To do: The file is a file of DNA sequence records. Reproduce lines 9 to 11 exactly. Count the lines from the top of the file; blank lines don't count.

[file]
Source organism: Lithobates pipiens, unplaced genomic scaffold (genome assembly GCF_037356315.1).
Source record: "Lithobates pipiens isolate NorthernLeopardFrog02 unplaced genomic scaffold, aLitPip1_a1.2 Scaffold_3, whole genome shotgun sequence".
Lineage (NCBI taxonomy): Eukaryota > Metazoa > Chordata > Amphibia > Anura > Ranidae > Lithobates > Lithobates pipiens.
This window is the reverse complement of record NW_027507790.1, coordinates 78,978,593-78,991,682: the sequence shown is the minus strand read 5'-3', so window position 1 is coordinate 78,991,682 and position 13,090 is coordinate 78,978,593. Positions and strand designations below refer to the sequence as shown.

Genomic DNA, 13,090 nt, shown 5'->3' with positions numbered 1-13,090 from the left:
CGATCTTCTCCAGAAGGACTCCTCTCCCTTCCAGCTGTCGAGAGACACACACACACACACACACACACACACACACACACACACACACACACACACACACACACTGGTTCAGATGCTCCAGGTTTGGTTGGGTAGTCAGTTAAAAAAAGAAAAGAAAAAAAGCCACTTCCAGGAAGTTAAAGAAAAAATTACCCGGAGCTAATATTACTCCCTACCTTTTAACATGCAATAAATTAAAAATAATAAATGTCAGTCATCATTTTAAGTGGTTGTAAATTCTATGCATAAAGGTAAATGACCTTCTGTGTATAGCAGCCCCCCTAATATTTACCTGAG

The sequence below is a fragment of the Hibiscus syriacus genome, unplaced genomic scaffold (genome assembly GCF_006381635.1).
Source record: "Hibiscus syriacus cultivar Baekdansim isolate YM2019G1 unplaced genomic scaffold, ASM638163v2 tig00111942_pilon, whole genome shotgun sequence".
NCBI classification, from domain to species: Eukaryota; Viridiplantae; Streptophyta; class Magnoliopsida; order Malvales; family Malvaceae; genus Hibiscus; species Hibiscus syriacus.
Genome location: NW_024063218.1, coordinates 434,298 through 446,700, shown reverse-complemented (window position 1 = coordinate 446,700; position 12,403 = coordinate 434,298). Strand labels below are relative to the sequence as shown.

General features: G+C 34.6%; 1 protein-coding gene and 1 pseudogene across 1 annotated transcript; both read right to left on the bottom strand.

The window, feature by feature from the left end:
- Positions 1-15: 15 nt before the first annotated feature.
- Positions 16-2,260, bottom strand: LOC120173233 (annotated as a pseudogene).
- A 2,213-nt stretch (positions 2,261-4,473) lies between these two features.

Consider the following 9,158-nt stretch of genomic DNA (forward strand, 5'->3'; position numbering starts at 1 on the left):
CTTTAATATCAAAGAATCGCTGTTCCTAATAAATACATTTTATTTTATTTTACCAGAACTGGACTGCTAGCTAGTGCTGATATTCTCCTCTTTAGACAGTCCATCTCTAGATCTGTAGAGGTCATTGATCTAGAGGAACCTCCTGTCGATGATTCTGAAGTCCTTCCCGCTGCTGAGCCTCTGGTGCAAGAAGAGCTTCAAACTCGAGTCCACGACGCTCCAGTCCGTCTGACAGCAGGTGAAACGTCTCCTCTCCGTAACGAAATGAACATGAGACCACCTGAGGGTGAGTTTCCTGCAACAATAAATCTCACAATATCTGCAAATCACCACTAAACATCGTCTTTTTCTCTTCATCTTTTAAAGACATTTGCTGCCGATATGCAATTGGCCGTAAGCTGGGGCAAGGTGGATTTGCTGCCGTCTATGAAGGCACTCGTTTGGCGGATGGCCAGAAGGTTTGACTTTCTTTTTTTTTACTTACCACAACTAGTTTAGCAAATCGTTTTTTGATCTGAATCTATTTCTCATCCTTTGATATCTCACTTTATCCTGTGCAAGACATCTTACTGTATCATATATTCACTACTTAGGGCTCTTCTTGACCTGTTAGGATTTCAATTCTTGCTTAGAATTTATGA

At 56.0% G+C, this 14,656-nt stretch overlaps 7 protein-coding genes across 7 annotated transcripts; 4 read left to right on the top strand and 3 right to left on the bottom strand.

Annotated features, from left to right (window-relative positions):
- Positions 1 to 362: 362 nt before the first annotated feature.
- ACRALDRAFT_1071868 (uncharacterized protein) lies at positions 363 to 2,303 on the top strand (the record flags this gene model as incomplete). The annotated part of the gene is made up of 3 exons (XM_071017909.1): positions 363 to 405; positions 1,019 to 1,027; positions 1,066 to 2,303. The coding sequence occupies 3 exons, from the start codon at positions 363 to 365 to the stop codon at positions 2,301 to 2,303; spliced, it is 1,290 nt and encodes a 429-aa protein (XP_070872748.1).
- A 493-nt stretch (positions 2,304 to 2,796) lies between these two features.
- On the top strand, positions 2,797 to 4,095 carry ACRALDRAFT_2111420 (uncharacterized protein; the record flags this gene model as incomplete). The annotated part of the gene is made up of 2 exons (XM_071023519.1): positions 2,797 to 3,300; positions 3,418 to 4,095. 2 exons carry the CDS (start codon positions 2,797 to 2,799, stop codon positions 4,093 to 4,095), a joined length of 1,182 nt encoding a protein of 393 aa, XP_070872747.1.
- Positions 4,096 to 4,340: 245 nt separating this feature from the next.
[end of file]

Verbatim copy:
NCBI classification, from domain to species: Eukaryota; Viridiplantae; Streptophyta; class Magnoliopsida; order Malvales; family Malvaceae; genus Hibiscus; species Hibiscus syriacus.
Genome location: NW_024063218.1, coordinates 434,298 through 446,700, shown reverse-complemented (window position 1 = coordinate 446,700; position 12,403 = coordinate 434,298). Strand labels below are relative to the sequence as shown.

General features: G+C 34.6%; 1 protein-coding gene and 1 pseudogene across 1 annotated transcript; both read right to left on the bottom strand.